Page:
Allowing play between the inner tube 14 and the blade 16, and providing a blade which is separate from the inner tube, provides several advantages. During use of the device 10, for example, the blade 16 movably adjusts so that it rotates in alignment with the outer tube 12, because the blade is not rigidly attached to the inner tube 14 and is free to move relative to the inner tube. The separate inner tube and blade feature not only eliminates the expense and effort of welding, straightening, and centerless grinding the two pieces, but also avoids disadvantages of previously known welded blades and inner tubes, e.g., adhesive wear on the blade and seizure, encountered when the blade is undesireably joined off-center or at an angle to the inner tube. Furthermore, the present invention allows a standard inner tube to be joined with any number of different blades; and tubes and blades made of materials that are difficult or impossible to weld or braze together, e.g., ceramics, harder metals, and plastics, can, nonetheless, be used together effectively.
FIG. 6 shows a particularly advantageous use of the invention in a surgical device 90 having a curved distal portion, e.g., as described in pending patent application U.S. Ser. No. 07/477,223, assigned to the assignee of the present application and incorporated herein by reference. The device 90 has an outer tube 92, which is similar to the outer tube 12 described above in connection with FIGS. 1-5, except that the outer tube 92 is curved at a distal portion 92a. An inner drive tube 94, similar to the inner tube 14 described above in connection with FIGS. 1-5, fits within the outer tube 92 and is slotted to make it flexible at a distal portion 94a so that it conforms with the curved portion 92a of the outer tube. Removably connected to the distal end of the inner tube 94 is a blade tip 96, similar to blade tip 16 described above in connection with FIGS. 1-5. In alternative embodiments (not shown), the inner tube 94 can be made of a solid flexible plastic in the distal portion 94a, or can otherwise be made flexible, instead of being slotted.
Referring to FIG. 7, an inner tube 100, similar to the inner tubes 14 and 94 described in connection with FIGS. 1-5 and FIG. 6, can be formed of a solid plastic material flexible along its length so that it conforms to a curved portion 102a in an outer tube 102. Alternative embodiments (not shown) include an inner tube slotted, or otherwise made flexible along its length, and further include surgical devices in which the outer tube itself is flexible, e.g., so that it can be directed through a catheter arrangement used during surgery on the back and hip regions of the body.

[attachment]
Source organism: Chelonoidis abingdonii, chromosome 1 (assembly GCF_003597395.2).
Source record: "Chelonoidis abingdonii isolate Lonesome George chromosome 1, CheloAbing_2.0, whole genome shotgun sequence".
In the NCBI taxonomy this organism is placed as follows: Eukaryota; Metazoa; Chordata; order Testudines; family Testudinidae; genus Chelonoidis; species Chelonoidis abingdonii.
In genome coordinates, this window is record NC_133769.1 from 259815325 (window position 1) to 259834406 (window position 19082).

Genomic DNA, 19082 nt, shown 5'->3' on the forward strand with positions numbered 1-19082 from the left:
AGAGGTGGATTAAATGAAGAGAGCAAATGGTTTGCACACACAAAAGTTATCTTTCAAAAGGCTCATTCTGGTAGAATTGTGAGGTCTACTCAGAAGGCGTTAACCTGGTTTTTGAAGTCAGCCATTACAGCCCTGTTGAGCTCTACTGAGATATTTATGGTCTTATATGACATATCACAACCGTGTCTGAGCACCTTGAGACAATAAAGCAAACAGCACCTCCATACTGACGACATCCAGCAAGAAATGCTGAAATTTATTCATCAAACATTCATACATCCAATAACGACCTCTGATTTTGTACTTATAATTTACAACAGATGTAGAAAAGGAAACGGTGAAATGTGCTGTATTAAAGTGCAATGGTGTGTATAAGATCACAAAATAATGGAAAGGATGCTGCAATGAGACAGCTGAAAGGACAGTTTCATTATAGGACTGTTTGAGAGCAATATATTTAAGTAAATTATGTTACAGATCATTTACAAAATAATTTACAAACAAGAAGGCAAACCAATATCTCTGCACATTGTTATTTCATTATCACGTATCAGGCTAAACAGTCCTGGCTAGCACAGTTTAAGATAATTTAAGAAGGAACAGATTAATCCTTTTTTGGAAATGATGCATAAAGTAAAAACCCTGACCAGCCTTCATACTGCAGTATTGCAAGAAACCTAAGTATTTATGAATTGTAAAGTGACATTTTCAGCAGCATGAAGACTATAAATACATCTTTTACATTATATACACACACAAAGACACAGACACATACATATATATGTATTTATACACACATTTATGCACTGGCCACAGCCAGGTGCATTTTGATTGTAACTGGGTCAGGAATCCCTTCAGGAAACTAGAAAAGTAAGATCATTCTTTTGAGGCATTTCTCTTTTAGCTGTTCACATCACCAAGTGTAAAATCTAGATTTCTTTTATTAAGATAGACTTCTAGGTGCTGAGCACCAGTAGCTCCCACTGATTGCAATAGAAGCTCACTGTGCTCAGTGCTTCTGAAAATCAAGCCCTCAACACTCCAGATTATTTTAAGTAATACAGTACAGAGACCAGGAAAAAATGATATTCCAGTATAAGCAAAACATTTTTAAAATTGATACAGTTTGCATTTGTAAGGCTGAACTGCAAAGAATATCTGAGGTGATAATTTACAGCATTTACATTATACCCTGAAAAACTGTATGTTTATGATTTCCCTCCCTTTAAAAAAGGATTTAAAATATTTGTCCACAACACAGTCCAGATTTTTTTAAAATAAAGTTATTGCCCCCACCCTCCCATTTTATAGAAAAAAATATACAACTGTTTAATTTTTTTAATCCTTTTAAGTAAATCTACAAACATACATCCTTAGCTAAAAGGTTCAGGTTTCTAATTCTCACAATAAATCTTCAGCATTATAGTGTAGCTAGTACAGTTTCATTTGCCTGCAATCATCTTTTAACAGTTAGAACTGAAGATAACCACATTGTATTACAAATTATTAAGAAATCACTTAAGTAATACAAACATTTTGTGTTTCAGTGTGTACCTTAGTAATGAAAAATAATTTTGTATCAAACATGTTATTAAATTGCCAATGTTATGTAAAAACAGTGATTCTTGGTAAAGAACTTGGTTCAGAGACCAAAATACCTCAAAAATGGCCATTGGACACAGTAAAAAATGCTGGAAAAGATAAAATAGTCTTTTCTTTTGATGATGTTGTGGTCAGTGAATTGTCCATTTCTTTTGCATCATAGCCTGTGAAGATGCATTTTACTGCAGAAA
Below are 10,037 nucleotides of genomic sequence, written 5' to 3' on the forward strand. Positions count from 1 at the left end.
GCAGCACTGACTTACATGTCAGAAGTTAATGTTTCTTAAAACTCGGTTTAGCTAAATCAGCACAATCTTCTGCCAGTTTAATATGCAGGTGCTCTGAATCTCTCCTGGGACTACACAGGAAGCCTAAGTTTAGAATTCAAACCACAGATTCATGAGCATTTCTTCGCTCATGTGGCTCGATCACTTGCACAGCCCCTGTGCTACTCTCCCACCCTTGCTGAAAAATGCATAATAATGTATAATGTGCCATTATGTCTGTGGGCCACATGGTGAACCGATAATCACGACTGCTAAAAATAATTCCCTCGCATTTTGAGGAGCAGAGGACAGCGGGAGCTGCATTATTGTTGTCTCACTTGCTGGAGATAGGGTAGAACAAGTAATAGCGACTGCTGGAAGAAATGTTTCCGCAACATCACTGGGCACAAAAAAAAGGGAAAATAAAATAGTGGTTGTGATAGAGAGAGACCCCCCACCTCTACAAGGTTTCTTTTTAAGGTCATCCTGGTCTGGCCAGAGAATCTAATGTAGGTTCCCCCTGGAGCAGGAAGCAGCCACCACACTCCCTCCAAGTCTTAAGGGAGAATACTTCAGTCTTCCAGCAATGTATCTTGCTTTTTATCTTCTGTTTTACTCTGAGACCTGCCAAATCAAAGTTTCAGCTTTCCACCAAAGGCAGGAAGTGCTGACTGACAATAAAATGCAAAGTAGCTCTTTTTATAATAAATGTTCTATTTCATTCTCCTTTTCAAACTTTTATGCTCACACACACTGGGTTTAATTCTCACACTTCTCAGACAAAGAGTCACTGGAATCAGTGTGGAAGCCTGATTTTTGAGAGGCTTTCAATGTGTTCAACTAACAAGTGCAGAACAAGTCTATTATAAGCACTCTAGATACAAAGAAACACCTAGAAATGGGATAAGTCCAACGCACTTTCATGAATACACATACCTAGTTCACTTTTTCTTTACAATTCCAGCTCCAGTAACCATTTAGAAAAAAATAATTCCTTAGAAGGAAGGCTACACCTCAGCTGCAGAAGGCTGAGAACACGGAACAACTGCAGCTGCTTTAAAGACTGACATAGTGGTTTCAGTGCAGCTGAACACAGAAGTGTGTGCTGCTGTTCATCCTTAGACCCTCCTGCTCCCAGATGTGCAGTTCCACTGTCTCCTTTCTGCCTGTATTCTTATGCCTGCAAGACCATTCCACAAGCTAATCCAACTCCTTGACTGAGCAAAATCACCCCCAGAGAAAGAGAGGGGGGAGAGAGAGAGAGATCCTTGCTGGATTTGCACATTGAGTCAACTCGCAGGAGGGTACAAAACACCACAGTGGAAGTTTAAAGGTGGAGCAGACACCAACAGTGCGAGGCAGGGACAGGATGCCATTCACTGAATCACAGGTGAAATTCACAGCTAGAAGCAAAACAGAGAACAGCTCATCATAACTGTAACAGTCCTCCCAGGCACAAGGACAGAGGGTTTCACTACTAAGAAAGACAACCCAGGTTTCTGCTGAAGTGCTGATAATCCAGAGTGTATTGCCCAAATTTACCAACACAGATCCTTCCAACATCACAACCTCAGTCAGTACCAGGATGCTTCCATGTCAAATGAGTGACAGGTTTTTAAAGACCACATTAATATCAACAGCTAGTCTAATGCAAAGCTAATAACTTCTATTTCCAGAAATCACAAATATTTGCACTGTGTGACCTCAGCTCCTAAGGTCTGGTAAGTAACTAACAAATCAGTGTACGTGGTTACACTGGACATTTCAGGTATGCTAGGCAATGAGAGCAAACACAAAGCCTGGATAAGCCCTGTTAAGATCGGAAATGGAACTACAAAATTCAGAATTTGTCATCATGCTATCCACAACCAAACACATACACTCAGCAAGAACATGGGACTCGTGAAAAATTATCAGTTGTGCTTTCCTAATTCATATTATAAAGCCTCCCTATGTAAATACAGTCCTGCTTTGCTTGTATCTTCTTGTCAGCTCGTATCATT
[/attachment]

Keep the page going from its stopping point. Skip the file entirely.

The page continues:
Referring to FIG. 5, in use, the proximal end of the drive shaft 34 is fitted into a handpiece 50, which includes a motor (not shown) for rotating the drive shaft 34, inner tube 14, and blade tip 16 (shown in FIGS. 1-2). An example of such a handpiece is described in U.S. Pat. No. 4,705,038, which is incorporated herein by reference. For arthroscopic surgery of the knee, the device 10 is inserted onto the distal end of a handpiece 50 and then introduced through a puncture wound 70 into a knee joint 72, below the patella. Light is projected into the joint 72 through a second puncture wound 74 by a fiber optic light source 76. A visual image of the surgical site is then returned through a separate optical path to a television camera 78 and displayed on a television screen 80 for the surgeon to view. (Alternatively, the surgeon can view the image through an eyepiece, or the image can be recorded.)
To rotate the inner tube 14 and blade 16, the surgeon activates a motor (not shown) in the handpiece 50, which is connected to a power supply 56. During surgery, the joint 72 is inflated with fluid introduced through a third puncture wound 82 by a fluid source 84. The fluid distends the joint 72, flushes blood out of the joint to give the surgeon a clear view of the area, and carries away any cut tissue. Viewing the image of the site on the television screen 80, the surgeon progressively cuts away the synovial tissue by moving the device 10 from side to side and axially. Tissue fragments cut by the device 10 and fluids are simultaneously withdrawn from the site through the opening 26 in the inner tube 14 in response to suction applied by a vacuum source 88.
It will be appreciated that the device described above can have additional embodiments. For example, many types of arthroscopic cutting elements can be used as an alternative to the blade shown and described. These tools include shavers, cutters, and abraders, as described in U.S. Pat. Nos. 4,203,444, 4,274,414, 4,522,206, 4,662,371, 4,834,729, and 4,842,578, all of which are incorporated by reference and assigned to the assignee of the present invention.
Other embodiments are within the following claims.
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|U.S. Classification||606/180, 408/713, 606/167, 606/170, 604/22|
|International Classification||A61B17/32, A61B17/00, A61B17/28, A61B17/56|
|Cooperative Classification||Y10S408/713, A61B2017/2904, A61B17/32002, A61B2017/00477|
|Nov 15, 1994||CC||Certificate of correction|
|Sep 2, 1997||AS||Assignment|
Owner name: SMITH & NEPHEW ENDOSCOPY, INC., MASSACHUSETTS
Free format text: CHANGE OF NAME;ASSIGNOR:SMITH & NEPHEW DYONICS, INC.;REEL/FRAME:008693/0407
Effective date: 19951010
Owner name: SMITH & NEPHEW, INC., MASSACHUSETTS
Free format text: MERGER;ASSIGNOR:SMITH & NEPHEW ENDOSCOPY, INC.;REEL/FRAME:008693/0295
Effective date: 19961126
|Sep 25, 1997||FPAY||Fee payment|
Year of fee payment: 4
|Sep 27, 2001||FPAY||Fee payment|
Year of fee payment: 8
|Nov 18, 2005||FPAY||Fee payment|
Year of fee payment: 12